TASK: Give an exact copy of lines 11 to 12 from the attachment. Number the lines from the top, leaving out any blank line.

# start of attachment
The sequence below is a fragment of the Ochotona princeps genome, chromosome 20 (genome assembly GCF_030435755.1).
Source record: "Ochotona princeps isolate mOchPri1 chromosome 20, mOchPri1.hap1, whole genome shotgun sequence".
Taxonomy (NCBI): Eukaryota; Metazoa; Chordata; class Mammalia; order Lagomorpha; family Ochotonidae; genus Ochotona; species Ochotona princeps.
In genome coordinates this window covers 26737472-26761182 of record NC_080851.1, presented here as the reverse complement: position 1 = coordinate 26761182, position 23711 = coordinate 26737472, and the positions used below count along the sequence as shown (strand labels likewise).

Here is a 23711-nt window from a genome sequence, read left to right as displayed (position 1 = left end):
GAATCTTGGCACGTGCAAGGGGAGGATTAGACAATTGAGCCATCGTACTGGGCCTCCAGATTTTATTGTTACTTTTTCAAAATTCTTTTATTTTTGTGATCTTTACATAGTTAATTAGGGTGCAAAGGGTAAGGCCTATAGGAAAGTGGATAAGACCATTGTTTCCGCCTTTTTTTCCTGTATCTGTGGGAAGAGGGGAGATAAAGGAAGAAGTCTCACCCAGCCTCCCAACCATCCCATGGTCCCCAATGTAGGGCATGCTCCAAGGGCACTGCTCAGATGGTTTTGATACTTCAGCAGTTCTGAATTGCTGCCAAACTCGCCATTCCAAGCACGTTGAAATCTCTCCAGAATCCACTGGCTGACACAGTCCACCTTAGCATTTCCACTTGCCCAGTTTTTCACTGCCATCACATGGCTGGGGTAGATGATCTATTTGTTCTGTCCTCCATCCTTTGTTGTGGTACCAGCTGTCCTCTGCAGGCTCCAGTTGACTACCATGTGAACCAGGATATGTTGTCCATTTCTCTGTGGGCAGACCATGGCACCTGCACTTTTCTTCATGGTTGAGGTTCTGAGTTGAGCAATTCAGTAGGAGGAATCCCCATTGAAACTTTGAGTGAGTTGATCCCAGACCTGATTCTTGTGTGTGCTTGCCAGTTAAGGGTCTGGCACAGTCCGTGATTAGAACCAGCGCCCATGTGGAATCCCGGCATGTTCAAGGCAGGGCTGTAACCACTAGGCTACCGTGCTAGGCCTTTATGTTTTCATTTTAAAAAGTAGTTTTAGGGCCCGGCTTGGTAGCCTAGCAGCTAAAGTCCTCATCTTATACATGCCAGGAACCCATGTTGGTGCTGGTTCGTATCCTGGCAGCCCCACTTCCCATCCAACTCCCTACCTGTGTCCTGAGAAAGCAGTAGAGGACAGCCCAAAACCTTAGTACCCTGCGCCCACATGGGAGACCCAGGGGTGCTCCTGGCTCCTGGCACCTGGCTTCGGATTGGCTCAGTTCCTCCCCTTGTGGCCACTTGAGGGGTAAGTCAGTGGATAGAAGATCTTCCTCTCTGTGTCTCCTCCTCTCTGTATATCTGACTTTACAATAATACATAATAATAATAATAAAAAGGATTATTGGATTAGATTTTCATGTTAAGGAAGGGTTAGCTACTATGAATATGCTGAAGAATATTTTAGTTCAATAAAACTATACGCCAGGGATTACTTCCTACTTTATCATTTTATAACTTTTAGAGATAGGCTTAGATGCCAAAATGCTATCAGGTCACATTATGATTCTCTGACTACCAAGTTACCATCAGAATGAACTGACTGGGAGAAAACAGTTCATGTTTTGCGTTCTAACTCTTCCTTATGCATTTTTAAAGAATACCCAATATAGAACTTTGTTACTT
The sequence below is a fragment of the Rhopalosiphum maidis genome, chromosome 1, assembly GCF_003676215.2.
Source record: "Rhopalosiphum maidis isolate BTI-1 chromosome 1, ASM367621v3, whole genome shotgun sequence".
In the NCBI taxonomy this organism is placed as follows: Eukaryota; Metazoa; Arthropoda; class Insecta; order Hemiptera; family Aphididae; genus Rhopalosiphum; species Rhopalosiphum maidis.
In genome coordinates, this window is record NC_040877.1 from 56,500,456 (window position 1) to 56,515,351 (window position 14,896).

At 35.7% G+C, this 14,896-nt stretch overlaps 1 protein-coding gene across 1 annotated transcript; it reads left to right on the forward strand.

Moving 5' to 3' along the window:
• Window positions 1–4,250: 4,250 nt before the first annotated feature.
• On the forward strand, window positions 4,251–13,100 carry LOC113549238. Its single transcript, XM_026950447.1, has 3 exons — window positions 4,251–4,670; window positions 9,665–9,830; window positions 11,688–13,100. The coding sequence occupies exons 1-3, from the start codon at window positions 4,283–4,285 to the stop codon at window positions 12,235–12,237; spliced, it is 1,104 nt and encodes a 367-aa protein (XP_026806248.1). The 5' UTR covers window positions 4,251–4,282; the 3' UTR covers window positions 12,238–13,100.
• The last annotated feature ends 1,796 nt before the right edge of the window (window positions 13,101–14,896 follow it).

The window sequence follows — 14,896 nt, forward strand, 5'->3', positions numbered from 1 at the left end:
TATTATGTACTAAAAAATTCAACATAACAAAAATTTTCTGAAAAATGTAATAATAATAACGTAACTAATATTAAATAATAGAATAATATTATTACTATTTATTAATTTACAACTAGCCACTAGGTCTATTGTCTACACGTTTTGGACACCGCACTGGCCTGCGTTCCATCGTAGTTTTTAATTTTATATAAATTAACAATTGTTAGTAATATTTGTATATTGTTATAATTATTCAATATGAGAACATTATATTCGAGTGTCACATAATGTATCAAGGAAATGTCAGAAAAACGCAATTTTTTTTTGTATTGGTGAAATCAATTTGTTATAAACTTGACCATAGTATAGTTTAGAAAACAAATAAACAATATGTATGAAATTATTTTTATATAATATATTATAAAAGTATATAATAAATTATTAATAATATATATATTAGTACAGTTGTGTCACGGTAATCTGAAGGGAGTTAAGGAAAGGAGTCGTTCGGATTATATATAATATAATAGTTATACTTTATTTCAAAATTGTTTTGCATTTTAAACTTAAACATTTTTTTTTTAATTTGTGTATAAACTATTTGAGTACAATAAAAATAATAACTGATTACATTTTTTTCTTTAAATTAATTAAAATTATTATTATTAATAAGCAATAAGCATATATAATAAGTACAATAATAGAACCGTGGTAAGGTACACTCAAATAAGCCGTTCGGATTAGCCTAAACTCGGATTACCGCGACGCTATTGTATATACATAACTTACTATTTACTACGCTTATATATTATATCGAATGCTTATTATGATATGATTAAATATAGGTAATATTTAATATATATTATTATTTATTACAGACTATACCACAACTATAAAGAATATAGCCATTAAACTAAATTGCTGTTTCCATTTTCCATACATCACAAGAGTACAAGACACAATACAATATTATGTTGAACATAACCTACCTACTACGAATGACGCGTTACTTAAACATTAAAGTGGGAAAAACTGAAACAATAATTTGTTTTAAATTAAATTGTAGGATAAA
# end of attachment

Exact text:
At 35.7% G+C, this 14,896-nt stretch overlaps 1 protein-coding gene across 1 annotated transcript; it reads left to right on the forward strand.

Moving 5' to 3' along the window: